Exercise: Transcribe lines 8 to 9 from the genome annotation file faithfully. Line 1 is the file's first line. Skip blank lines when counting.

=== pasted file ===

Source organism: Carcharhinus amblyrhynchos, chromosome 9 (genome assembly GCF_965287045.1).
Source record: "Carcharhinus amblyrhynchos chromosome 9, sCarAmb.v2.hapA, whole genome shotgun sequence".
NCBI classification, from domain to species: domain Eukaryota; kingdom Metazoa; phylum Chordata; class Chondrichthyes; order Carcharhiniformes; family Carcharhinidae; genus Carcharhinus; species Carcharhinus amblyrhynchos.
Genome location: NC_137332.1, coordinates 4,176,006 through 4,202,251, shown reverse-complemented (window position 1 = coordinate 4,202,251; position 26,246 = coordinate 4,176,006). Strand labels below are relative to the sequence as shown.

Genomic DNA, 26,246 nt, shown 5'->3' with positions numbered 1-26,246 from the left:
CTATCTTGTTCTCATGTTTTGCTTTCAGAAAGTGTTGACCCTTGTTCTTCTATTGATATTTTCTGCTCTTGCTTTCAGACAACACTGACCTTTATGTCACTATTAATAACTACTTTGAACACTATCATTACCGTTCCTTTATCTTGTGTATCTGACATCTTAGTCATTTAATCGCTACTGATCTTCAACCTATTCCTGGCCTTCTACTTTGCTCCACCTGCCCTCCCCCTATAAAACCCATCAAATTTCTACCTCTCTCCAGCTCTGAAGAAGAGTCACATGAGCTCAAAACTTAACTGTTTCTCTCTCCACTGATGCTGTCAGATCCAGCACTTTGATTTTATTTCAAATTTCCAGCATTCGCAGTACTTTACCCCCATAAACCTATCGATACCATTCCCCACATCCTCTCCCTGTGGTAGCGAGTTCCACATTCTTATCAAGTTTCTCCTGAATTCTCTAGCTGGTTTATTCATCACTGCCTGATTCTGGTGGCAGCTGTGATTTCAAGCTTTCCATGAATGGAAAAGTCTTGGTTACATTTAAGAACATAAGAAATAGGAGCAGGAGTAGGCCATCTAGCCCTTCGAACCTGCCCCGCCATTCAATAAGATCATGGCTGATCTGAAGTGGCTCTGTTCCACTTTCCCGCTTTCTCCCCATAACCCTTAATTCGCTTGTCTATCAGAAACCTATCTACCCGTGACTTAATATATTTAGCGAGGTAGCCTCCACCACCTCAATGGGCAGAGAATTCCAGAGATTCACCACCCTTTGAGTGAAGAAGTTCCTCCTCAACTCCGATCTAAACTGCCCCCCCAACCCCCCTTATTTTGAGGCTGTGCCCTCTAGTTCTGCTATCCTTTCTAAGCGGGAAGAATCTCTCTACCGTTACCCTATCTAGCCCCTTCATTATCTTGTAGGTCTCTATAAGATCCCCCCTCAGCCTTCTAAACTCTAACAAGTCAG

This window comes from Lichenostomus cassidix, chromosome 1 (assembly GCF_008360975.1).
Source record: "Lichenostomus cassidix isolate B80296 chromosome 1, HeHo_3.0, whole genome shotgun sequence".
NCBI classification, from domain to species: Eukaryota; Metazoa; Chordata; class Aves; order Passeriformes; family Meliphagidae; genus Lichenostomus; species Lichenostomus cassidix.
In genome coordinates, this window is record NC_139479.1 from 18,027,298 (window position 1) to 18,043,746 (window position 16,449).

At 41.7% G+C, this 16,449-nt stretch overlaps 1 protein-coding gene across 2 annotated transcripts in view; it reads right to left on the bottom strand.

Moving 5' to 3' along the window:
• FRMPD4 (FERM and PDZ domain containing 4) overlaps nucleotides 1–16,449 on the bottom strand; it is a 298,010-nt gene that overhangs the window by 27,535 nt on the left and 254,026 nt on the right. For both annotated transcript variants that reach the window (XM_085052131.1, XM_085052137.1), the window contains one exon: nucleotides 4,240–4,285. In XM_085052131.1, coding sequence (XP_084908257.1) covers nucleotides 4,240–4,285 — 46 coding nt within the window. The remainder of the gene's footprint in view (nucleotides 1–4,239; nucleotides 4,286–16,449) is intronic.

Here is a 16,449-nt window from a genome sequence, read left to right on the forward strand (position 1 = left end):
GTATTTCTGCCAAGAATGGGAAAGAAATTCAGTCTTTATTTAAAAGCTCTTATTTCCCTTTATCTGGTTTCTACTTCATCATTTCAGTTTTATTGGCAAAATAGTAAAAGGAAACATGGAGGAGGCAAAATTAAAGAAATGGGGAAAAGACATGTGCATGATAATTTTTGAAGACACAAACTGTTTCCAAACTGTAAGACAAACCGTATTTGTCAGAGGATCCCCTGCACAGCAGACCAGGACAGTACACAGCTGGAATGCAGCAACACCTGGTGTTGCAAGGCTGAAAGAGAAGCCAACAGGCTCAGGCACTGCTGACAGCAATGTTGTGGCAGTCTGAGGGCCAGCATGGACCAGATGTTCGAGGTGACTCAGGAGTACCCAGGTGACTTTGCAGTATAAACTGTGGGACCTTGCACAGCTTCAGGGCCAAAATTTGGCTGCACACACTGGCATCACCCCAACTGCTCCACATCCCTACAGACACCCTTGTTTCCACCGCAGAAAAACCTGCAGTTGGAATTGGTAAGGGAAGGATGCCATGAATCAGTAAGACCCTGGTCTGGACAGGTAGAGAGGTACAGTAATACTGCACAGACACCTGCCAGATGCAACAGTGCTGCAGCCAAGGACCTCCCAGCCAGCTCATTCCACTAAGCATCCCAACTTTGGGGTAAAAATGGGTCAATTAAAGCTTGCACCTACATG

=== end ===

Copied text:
Source record: "Lichenostomus cassidix isolate B80296 chromosome 1, HeHo_3.0, whole genome shotgun sequence".
NCBI classification, from domain to species: Eukaryota; Metazoa; Chordata; class Aves; order Passeriformes; family Meliphagidae; genus Lichenostomus; species Lichenostomus cassidix.